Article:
Yeah, it's the 2nd situation. Just keep it in my house near the bed in my room. I live amongst some flag-waiving q-believers. I went to an john brown gun club training a couple years ago. So i'll have to also check which sales stores are worthy of patronage too.

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tavra27 wrote

Any shop you go to will probably require a background check, putting you through the federal database as a gun owner. The state you live in might have background check exclusions for private sales, so if you can/are safe to go to a gun show, it would probably be a better option for keeping yourself off the Fed's radar (obviously, pay cash). If that's something you're concerned about.

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[deleted] wrote

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Raxalor wrote

Are leftists who claim they wont kill nonvoilent burgulers just bullshiting me?

They're probably bullshitting themselves.

You can't know if they're non-violent without communication and any to attempt to communicate with someone that broke into your home (whether it's shouting a warning, loudly pumping a shotgun, etc) is incredibly detrimental to your safety if they are violent, since it alerts them to your presence and general direction.

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[deleted] wrote

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Raxalor wrote

Unfortunately, my neighbor was raped by a home invader, which is a probably the main factor in why I believe you should never jeopardize your own safety in that situation

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[deleted] wrote (edited )

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Raxalor wrote

You're making a lot of assumptions.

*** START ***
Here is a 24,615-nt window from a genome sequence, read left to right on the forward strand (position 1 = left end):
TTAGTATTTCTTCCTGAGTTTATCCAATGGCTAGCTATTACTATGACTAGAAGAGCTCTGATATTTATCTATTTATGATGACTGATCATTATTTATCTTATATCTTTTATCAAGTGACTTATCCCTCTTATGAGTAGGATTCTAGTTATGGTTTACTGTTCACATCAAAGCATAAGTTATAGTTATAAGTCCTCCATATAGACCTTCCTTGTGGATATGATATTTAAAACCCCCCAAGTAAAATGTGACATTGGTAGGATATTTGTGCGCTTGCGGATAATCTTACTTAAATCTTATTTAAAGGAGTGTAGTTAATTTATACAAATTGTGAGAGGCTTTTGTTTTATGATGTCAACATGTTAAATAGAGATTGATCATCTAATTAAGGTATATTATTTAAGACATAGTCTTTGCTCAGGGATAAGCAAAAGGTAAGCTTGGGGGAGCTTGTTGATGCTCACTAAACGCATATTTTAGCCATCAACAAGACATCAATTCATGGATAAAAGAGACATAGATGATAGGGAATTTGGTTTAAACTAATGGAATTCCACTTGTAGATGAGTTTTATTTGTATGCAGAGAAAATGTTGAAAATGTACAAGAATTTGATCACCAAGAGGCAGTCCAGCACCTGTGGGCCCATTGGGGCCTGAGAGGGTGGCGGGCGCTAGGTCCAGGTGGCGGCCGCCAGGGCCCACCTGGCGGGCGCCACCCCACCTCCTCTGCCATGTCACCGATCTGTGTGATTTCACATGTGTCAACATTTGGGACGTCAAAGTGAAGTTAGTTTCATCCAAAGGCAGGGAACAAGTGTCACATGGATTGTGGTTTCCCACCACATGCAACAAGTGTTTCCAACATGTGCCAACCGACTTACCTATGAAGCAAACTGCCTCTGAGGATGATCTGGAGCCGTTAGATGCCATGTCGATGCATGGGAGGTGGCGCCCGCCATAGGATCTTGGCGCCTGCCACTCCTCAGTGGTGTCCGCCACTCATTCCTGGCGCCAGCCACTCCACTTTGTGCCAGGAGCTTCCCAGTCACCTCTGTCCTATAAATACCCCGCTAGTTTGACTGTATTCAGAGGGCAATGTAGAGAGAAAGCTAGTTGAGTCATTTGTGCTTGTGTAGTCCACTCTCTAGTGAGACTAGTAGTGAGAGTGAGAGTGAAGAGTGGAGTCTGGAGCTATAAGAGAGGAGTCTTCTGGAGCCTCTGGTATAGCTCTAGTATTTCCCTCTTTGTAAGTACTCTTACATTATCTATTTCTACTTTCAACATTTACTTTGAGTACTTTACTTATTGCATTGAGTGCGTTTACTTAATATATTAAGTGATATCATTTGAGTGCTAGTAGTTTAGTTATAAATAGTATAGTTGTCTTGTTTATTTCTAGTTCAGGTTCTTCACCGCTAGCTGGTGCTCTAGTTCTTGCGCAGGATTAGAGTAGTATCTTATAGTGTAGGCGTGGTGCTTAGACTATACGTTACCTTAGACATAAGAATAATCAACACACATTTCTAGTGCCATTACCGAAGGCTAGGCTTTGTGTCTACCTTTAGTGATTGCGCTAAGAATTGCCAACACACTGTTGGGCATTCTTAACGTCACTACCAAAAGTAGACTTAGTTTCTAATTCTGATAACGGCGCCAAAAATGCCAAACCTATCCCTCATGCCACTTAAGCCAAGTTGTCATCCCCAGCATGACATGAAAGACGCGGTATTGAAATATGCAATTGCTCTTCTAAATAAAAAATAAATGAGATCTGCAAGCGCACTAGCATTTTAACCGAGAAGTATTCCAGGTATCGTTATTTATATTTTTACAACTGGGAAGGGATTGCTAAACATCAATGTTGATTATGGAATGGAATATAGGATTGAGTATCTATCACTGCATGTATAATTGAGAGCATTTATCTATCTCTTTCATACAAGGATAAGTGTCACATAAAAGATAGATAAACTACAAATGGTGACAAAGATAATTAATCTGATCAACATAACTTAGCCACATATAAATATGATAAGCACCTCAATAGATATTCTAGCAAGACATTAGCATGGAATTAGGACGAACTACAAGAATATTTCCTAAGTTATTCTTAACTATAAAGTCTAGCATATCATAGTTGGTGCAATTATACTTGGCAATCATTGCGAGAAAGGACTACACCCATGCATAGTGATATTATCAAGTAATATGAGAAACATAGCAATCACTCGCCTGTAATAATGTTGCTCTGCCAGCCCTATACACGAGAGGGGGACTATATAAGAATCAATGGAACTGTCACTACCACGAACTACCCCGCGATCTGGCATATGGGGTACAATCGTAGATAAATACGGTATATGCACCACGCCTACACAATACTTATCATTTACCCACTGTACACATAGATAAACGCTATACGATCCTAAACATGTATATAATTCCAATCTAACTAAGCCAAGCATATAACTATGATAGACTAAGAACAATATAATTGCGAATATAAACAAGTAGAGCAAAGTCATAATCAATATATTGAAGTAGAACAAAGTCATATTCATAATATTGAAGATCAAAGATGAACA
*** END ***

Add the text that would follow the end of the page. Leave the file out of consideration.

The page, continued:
I never said to kill anyone...

Just don't put yourself at greater harm by making yourself a potential target.

If an intruder, whose intentions you don't know, isn't aware that you're there, you may be able to:

  1. quietly leave to safety

  2. set off a loud, disconnected alarm system to scare them, if you have one

  3. secure and barricade a room

That all being said, can you tell me how it's priveledge to prioritize the healthy and safety of myself and my child over a stranger that has broken into our home?

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Vulgar_Soda wrote

Just don't put yourself at greater harm by making yourself a potential target

and how do you propose we do that? Should I put up a "please no home intruders or rapes" sign on my front lawn? This reeks of victim blaming.

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tavra27 wrote

See, and what's funny about that is a reputable trainer will teach you about the laws in your area, which more often than not prohibit the shooting of someone who is not actively threatening your life. If a burglar breaks in and tries to steal your jewelry, you can't shoot him in the back if he jumps out the window to get away from you (in many states; there are possibly a few that let you shoot anyone who trespasses). Good training should encompass deescalation tactics.

But you're correct, many people who say they want a gun for their protection will either never use it in their John Wayne fantasy, "good guy with a gun" scenario or will use it for the smallest provocation to either intimidate or kill someone. But that's just my experience from my dad's firearms safety business. He teaches a lot of right-wing + wealthy people how to shoot so they can get concealed-carry certified, and the stories he has are phenomenally awful. In the case of non-white and/or non-cis-male people, the validity of the statement "I just want a gun for protection" goes up considerably, in my mind.

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432Hz wrote

If you live in a country where you can't buy a weapon in a supermarket that's a really strange question.

I am just glad to know not every buffoon can buy a gun. So it is no question to me if i should do it to protect myself.